trip report WA (late) part 1

Subject: trip report WA (late) part 1
From: Frank Hemmings <>
Date: Tue, 25 Jan 2005 11:24:22 +1100
Hello All,

Went to WA for two weeks after Christmas with my partner for a holiday and did a bit of birding whilst over there. Visited a number of places.

Went to Carrine Open Space (28/12) looking for Blue-billed Ducks. Saw huge flocks of mixed Little and Long-billed Corellas but dipped on the duck. Went on to Pinaroo Valley Memorial Park. Great spot for a number of birds including Spendid Wren, Rainbow-Bee-eater, Sitella, Western Gerygone, Weebill, White-browed Scrub-wren. Good place for birding in Perth.

Had two days (29-30/12) on Rottnest Island. Very nice but very busy (between Christmas and New Year). Bicycled around the western end of the island, including around the lakes. I could only find Peafowl around the buildings in the Settlement- literally lounging on the concrete in front of a building in one case. They seemed a bit too feral to be tickable, but apparently they were released originally away from the Settlement and made their way there! Also saw Ringneck Pheasants near the Settlement, and especially in the Golf Course. A large group (23) of Banded Lapwings were present on the Cricket ground on both days. Lots of Banded Stilts present on most lakes, with a few Black-winged Stilt and a lone Avocet at Garden Lake. Tried Frank O'Connor's Rock Parrot site near the Tennis Courts twice with little success although a number of other birds were present including a large (150-200) flock of Tree Martins nearby. Also tried Bickley Swamp for Rock Parrot (recommended also by Birds WA). Dipped the first time, but on the second visit, two flew past about 30m away as I was leaving. Bridled terns were easily seen from the lighthouse at Bathurst Point on the nearby rock stacks. Fairy Terns were breeding at Lake Baghdad and Crested Terns were breeding on Herschel Lake. Great views of a pair of Ospreys near Salmon Bay. Also saw Red-capped Robin at the Golf Course.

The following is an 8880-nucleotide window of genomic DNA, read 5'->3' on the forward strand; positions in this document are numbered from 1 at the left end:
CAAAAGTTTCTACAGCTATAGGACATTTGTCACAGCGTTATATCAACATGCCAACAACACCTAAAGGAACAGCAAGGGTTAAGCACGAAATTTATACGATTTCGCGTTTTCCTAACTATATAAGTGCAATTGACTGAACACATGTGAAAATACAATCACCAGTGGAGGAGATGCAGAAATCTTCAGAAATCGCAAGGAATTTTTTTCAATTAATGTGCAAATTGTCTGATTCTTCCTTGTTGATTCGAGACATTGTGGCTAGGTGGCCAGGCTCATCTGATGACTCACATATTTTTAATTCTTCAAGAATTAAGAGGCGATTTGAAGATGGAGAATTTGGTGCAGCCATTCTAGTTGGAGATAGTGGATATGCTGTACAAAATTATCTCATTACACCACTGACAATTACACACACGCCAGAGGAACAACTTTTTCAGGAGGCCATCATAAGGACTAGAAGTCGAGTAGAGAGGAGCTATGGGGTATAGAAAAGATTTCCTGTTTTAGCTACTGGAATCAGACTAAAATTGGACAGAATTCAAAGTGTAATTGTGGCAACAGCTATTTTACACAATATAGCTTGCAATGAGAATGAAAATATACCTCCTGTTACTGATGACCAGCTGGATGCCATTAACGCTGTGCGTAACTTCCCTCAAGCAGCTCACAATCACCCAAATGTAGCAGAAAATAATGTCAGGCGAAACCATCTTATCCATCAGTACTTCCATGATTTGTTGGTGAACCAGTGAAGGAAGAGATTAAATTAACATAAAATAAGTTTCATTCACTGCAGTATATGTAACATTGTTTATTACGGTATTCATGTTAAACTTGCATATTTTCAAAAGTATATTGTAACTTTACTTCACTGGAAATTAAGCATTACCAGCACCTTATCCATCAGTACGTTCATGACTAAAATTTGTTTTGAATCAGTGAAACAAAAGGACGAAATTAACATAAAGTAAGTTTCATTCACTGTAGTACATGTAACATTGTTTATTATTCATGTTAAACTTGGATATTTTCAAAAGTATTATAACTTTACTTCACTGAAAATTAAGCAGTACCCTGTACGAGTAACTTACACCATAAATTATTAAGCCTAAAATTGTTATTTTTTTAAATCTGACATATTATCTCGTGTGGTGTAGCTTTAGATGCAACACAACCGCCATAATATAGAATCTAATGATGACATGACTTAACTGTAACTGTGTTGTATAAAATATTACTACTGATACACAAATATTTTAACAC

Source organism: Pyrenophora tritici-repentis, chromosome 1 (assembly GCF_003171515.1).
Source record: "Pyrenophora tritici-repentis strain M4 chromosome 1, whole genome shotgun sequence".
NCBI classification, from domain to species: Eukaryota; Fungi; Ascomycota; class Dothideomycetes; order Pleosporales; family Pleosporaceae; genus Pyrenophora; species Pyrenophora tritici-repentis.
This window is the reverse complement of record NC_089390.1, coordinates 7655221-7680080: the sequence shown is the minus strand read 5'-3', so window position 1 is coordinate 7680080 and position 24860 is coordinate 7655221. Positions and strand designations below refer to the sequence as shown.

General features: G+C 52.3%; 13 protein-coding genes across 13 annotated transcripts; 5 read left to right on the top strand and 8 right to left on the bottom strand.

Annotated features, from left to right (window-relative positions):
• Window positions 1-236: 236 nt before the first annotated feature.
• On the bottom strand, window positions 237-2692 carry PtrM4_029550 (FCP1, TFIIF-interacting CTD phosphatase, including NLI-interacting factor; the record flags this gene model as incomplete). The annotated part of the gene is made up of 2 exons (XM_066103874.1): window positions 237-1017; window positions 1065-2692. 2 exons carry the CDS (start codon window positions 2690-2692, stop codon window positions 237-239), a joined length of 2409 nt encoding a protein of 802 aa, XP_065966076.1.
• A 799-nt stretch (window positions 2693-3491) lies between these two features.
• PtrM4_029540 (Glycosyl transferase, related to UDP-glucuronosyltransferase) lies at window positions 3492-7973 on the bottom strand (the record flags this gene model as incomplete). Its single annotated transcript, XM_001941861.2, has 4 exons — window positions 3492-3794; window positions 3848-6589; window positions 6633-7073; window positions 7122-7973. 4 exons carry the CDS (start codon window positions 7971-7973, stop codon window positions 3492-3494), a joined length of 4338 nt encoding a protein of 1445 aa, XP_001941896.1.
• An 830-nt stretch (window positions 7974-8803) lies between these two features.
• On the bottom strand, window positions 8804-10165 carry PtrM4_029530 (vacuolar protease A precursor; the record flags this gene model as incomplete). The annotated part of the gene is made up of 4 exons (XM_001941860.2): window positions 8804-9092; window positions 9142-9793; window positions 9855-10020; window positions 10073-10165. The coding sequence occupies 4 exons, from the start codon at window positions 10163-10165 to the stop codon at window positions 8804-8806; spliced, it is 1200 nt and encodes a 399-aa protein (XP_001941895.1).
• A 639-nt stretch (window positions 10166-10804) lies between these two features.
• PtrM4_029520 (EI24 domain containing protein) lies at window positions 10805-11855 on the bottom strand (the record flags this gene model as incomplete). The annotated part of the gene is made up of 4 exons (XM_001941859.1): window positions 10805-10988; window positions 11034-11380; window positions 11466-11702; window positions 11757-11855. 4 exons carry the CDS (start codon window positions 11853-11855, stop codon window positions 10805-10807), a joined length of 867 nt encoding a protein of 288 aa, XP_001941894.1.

After returning to Perth, we headed off for the Stirling Ranges the next day (31/12). Stayed at the Stirling Ranges Retreat (31/12 & 1/1). Spent the first afternoon and a little time the next morning and afternoon birding around the retreat grounds on the many small tracks. This was a great place for birds. Elegant Parrot, Ringneck, Red-capped Parrot, Western Rosella, Regent Parrot, Purple-crowned Lorikeet were all present. Some of the Wandoo trees were heavily in flower and supporting feeding Yellow-plumed Honeyeaters and a few Purple-gaped Honeyeaters amongst others. A flock Brown headed Honeyeaters stopped by briefly to feed the on the second day. Wrens which actually appeared more like Red-winged were present the first afternoon, but I'm certain that I saw Blue-breasted Wrens the next day. A group of up to 15 Striated Pardalotes were present near our earth cabin. A flock of around 30 Short-billed Black Cockatoos flew past at times, and I flushed a Common Bronzewing which was to be the first of more seen on this trip than I've ever seen before. Western Yellow Robins were also present near the pool the second morning, and near the paddocks the second afternoon.

We walked up Bluff Knoll on New Years Day morning. Views were great, but the area looked to be quite recently burnt, and there were few birds present. A couple of Grey Currawongs were conspicuous at the summit. After returning from the mountain early the temperature was soaring, so we went for a drive. Saw Square-tailed Kite on the Stirling Range Drive. Walked both the Kanga Ck and Ongarrup Creek trails, but was somewhat disappointed, since the weather seemed to be against me on both days. The Kanga trail walk (afternoon, 1/1) started off hot and ended up very windy. Saw little new except for a Tawny-crowned Honeyeater in Wandoo woodland. The Ongrrup Creek walk the next day (2/1) started well after storms through the night, but again wind picked up early. Nevertheles here I was able to see Emus, beautiful Regent Parrots perched in a dead tree strongly sunlit against a dark stormy sky, Western Thornbills, and Southern Emu Wrens. Scarlet Robins were prominent at a number of points along this trail. Got back just in the thunder just before the rain hit.

Frank Hemmings
John T. Waterhouse Herbarium
School of Biological, Environmental and Earth Sciences
University of New South Wales

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